Nov 09

    Art Restoration Technology

    More Than meets the Eye: Technique and Technology of Conservation Analytics

    At Parma, “The Past” defines much of our work as conservators. We confront history each and every day by caring for artwork, immersing ourselves in research, collaborating with scholars, even duplicating antiquated artistic techniques. Yet tools and techniques for conservation go far beyond megilp or chalk from Bologna.

    Case in point: analytics. At the intersection of high art and high-tech, analytics balance the delicate, subjective nature of conservation with a dose of pure science. Services like radiographic and ultraviolet imaging cull technical and historic information from works of art, imparting knowledge to determine the conservation course of action. Further, analytics can solve puzzles of provenance, providing clues vital to authenticity. Because the best possible preservation begins with investigation, Parma offers a full line of analytical services. Below are three devices in-house that are particularly helpful in mining data behind art’s greatest masterpieces:


    Exhibit A: The X-Ray Gun

    X-rays are highly charged eletromagnetic waves that can penetrate the material layers of an artwork. Because of the differing levels of absorption in the materials, we are able to see distinct structures within the layers, which is useful for identifying hidden damage.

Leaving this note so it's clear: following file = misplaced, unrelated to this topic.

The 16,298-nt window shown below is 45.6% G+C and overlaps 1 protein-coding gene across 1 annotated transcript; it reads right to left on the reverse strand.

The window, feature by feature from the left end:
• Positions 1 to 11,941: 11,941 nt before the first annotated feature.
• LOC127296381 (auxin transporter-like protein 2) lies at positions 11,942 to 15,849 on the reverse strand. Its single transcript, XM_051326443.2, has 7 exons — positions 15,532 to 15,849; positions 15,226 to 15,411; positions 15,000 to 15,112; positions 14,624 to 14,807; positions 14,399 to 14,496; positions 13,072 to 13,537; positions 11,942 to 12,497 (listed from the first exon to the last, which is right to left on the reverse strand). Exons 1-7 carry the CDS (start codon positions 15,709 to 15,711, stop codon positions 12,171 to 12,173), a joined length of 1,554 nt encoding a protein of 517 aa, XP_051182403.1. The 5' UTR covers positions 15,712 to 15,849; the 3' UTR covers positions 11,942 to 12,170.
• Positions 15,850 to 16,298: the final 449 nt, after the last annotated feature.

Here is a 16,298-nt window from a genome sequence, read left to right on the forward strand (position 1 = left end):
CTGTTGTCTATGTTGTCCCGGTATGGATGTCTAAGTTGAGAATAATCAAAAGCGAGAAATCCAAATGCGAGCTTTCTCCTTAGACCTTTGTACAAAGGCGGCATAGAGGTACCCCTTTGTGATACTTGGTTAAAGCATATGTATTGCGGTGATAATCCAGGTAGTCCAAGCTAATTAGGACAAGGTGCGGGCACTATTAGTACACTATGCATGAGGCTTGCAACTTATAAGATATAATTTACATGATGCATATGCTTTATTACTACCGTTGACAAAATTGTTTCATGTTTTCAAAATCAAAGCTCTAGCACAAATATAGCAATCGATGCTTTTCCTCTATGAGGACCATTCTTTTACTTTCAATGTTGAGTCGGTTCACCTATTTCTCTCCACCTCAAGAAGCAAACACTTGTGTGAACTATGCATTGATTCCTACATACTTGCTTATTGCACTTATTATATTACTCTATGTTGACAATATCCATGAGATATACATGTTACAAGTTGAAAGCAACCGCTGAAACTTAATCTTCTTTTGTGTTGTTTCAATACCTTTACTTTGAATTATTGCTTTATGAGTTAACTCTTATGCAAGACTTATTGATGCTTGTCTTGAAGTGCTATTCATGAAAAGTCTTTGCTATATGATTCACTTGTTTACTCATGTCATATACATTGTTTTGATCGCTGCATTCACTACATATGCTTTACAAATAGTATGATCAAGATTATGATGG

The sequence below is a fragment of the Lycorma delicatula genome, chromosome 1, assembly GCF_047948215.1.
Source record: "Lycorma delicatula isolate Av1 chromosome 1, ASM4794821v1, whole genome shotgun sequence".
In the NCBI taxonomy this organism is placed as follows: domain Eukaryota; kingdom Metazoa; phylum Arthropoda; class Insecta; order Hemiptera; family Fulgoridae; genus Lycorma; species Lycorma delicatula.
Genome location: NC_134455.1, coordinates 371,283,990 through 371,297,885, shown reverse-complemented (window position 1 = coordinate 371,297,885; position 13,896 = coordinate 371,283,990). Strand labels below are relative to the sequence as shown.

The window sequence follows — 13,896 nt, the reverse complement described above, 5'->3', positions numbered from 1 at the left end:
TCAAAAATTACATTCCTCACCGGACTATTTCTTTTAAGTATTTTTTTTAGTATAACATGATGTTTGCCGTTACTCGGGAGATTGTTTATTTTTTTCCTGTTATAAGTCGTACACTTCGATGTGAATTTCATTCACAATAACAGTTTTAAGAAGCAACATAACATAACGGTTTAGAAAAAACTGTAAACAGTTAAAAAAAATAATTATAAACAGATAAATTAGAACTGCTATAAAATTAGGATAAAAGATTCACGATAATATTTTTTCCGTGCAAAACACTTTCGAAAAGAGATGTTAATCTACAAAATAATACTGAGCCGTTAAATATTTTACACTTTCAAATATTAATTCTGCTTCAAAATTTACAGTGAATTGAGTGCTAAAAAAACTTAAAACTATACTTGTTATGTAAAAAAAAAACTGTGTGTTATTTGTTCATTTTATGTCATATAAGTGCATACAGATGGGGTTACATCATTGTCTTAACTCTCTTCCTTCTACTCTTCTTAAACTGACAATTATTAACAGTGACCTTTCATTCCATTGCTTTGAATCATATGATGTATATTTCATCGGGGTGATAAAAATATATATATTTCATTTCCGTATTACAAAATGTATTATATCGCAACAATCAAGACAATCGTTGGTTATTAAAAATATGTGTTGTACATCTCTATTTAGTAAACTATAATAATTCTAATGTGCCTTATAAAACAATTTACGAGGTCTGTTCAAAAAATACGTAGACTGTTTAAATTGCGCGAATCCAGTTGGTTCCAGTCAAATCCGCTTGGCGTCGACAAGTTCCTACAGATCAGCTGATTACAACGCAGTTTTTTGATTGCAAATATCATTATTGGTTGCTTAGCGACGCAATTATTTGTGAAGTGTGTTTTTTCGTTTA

As in medicine, radiographs go “down to the bone.” The ability to see beneath a painting’s surface can aid in authentication by diciphering structural additions, pentimenti and false craquelure. Even entirely hidden paintings can, quite literally, come to light.


    Exhibit B: The Surgical Microscope

    The fine optics of the Leica M651 stereo microscope allow for the precision cleaning, repair, and retouching of the painted surface.  Parma’s OMS-300 surgical microscope has plenty of room in the “theater” for hands-on conservation work both horizontally and vertically.

    Parma offers not one, but two medical grade microscopes for detailed art analysis and conservation. The most recent addition is a Leica M651 stereo microscope. Complete with micro-optics utilizing visual elements from 20 micrometers to 1 millimeter, the device is, as the Italians say, “The Ultimo.” It allows the user to work around formerly indecipherable details with ‘laser’ precision.


    Exhibit C: The Infrared Camera

    Near-infrared photograph, utilizing a CCD digital sensor. With wavelength sensitivity between 850-1000nm, the underdrawing (and hidden damage) is clearly visible.

    While many associate infrared technology with Hollywood-inspired espionage, these machines actually do “spy” covert secrets within an artwork. Where infrared light reflects what humans cannot see, the infrared camera captures buried carbon markers, primarily, of the artist’s first lines. This is of great benefit to scholars, connoisseurs and appraisers. The painting is analyzed non-invasively and the truth, finally, is out there.

    Each artwork has a narrative and quality. Analytical services add “exposition”. Whether distinguishing between restored and original, determining natural vs. synthetic, or even discovering a pastoral beneath a portrait, conservation analytics can recount fascinating back story. With over 35-years experience, the “special agents” at Parma Conservation are ready to tackle any art mystery. Case closed.

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    About The Author

    Peter Schoenmann is the Co-Director at Parma Conservation, a fine-art conservation laboratory located in Chicago, Illinois.

    1 Comment

    1. Name (required)Mark O'Brien
      November 9, 2019 at 7:58 pm ·